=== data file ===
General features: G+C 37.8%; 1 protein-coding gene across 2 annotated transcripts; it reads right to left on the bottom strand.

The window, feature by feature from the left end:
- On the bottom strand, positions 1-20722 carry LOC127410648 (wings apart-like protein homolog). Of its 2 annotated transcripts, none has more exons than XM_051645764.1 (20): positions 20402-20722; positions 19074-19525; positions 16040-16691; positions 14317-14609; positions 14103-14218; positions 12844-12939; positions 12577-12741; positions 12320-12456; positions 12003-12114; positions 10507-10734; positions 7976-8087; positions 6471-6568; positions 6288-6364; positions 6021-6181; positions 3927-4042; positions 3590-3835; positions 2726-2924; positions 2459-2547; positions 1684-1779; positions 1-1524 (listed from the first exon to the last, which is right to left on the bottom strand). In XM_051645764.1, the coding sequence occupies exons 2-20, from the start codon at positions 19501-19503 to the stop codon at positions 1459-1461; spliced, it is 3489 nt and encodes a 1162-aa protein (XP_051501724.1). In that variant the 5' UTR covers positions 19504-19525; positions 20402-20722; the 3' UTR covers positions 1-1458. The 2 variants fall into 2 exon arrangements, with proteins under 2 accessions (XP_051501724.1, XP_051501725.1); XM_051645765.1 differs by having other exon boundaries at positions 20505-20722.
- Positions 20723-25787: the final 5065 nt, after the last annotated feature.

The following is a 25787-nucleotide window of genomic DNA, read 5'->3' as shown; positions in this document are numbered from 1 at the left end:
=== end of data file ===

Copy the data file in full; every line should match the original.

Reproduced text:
General features: G+C 37.8%; 1 protein-coding gene across 2 annotated transcripts; it reads right to left on the bottom strand.

The window, feature by feature from the left end:
- On the bottom strand, positions 1-20722 carry LOC127410648 (wings apart-like protein homolog). Of its 2 annotated transcripts, none has more exons than XM_051645764.1 (20): positions 20402-20722; positions 19074-19525; positions 16040-16691; positions 14317-14609; positions 14103-14218; positions 12844-12939; positions 12577-12741; positions 12320-12456; positions 12003-12114; positions 10507-10734; positions 7976-8087; positions 6471-6568; positions 6288-6364; positions 6021-6181; positions 3927-4042; positions 3590-3835; positions 2726-2924; positions 2459-2547; positions 1684-1779; positions 1-1524 (listed from the first exon to the last, which is right to left on the bottom strand). In XM_051645764.1, the coding sequence occupies exons 2-20, from the start codon at positions 19501-19503 to the stop codon at positions 1459-1461; spliced, it is 3489 nt and encodes a 1162-aa protein (XP_051501724.1). In that variant the 5' UTR covers positions 19504-19525; positions 20402-20722; the 3' UTR covers positions 1-1458. The 2 variants fall into 2 exon arrangements, with proteins under 2 accessions (XP_051501724.1, XP_051501725.1); XM_051645765.1 differs by having other exon boundaries at positions 20505-20722.
- Positions 20723-25787: the final 5065 nt, after the last annotated feature.

The following is a 25787-nucleotide window of genomic DNA, read 5'->3' as shown; positions in this document are numbered from 1 at the left end: